-1 ( +1 / -2 )

And you still haven't answered my question as to why private donations were solicited to save this important symbol of hope.

-1 ( +1 / -2 )

I don't think preserving trees is the usual work of the forestry department...it was done in Kyoto. I wouldn't think they would have had the equipment or technology handy to inject a tree with resin and make casts of branches, that is pretty specialized work, not common in forestry at all. As to why money was solicited, first of all I think it commendable that they did ask for donations to support it, and didn't fudge and use taxpayer monies or disaster donations. I assume donations were necessary because the laboratory in Kyoto that treated the tree couldn't do it for free. It's asking a lot to expect the company in Kyoto (Yoshida Biological Laboratory)to donate $1.9 million of their services for free.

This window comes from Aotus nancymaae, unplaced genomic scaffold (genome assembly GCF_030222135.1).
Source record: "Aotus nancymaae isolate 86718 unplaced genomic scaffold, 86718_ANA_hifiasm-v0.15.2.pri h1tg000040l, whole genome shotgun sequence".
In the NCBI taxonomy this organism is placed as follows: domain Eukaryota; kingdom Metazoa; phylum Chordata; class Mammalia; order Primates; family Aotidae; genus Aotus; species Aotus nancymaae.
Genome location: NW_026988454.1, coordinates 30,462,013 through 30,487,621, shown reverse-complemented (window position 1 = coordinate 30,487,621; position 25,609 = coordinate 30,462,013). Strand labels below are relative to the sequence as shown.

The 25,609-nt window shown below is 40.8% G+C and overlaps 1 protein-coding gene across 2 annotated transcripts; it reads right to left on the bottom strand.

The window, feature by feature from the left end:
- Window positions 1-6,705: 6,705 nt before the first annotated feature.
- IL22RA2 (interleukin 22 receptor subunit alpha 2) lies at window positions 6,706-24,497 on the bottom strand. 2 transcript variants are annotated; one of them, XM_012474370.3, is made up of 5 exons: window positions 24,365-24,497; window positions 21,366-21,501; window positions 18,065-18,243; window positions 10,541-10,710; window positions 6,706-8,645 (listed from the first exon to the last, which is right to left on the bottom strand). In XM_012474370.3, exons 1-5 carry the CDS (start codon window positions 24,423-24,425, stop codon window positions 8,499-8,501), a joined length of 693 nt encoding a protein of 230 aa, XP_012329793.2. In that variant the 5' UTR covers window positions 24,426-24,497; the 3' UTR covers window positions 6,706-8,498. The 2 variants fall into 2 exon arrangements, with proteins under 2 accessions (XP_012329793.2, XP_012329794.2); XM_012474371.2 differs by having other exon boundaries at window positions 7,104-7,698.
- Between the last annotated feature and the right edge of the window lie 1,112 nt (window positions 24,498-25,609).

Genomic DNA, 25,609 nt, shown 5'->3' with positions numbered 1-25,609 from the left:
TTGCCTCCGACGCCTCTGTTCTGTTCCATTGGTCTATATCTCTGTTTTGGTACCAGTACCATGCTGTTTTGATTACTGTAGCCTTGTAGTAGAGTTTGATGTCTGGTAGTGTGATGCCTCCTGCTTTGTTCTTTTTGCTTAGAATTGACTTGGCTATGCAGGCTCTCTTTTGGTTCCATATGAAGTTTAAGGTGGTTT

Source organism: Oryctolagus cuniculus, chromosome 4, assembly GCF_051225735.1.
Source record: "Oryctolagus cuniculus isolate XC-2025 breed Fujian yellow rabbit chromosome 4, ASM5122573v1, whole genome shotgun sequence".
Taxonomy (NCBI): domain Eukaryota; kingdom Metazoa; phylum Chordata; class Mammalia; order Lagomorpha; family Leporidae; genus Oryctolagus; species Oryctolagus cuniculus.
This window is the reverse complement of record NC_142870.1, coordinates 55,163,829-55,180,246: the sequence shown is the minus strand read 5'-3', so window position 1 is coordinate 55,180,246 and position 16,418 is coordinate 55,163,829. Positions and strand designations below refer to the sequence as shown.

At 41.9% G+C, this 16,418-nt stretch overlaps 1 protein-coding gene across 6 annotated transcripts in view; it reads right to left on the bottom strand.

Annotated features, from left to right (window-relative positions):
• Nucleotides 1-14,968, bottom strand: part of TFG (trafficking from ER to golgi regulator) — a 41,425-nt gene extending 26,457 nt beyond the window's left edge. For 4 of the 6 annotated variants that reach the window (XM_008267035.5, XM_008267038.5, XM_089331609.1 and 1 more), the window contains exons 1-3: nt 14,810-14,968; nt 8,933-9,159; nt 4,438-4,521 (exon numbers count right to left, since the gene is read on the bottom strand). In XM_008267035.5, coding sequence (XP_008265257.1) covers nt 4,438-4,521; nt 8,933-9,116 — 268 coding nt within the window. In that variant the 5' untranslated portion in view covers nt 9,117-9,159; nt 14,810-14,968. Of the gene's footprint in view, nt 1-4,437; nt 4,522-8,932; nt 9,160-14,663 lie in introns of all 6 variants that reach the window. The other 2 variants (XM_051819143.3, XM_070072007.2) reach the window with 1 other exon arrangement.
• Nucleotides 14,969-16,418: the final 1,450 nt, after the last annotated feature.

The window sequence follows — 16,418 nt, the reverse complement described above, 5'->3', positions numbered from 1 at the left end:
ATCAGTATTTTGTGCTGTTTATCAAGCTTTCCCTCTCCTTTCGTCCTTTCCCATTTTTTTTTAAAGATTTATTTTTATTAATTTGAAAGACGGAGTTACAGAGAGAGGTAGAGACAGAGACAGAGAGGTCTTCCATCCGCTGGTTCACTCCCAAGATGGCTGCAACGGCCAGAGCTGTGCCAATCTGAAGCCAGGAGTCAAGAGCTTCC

My point continues to be that no one but those involved in a disaster like this have any say in what those individuals find inspiring and/or comforting, and how much they spend to attain it. If one doesn't like some project, charity or other , don't donate. If you don't donate it has nothing to do with you. I take it no one on this thread did, so where does all the indignation come from?

0 ( +2 / -2 )

himajin: I don't think preserving trees is the usual work of the forestry department...it was done in Kyoto

The tree wasn't preserved, at least not in the way that the Forestry Department preserves trees.

I wouldn't think they would have had the equipment or technology handy to inject a tree with resin and make casts of branches,